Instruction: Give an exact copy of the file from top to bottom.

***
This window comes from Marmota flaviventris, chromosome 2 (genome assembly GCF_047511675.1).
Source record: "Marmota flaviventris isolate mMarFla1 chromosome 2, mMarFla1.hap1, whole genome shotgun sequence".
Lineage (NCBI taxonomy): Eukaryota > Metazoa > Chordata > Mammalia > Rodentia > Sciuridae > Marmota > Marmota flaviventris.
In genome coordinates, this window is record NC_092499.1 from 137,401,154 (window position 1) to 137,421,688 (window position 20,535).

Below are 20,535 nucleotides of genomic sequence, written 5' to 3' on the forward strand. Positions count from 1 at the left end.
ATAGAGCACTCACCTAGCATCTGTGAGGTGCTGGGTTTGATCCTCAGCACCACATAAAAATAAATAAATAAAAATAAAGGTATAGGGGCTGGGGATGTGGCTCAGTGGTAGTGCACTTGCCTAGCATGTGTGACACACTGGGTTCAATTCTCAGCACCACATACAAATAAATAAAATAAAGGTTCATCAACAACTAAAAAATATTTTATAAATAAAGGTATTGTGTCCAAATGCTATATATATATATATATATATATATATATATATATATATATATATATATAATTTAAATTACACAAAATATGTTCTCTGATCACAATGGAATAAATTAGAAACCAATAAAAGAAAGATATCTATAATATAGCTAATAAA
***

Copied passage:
This window comes from Marmota flaviventris, chromosome 2 (genome assembly GCF_047511675.1).
Source record: "Marmota flaviventris isolate mMarFla1 chromosome 2, mMarFla1.hap1, whole genome shotgun sequence".
Lineage (NCBI taxonomy): Eukaryota > Metazoa > Chordata > Mammalia > Rodentia > Sciuridae > Marmota > Marmota flaviventris.
In genome coordinates, this window is record NC_092499.1 from 137,401,154 (window position 1) to 137,421,688 (window position 20,535).

Below are 20,535 nucleotides of genomic sequence, written 5' to 3' on the forward strand. Positions count from 1 at the left end.
ATAGAGCACTCACCTAGCATCTGTGAGGTGCTGGGTTTGATCCTCAGCACCACATAAAAATAAATAAATAAAAATAAAGGTATAGGGGCTGGGGATGTGGCTCAGTGGTAGTGCACTTGCCTAGCATGTGTGACACACTGGGTTCAATTCTCAGCACCACATACAAATAAATAAAATAAAGGTTCATCAACAACTAAAAAATATTTTATAAATAAAGGTATTGTGTCCAAATGCTATATATATATATATATATATATATATATATATATATATATATATATATAATTTAAATTACACAAAATATGTTCTCTGATCACAATGGAATAAATTAGAAACCAATAAAAGAAAGATATCTATAATATAGCTAATAAA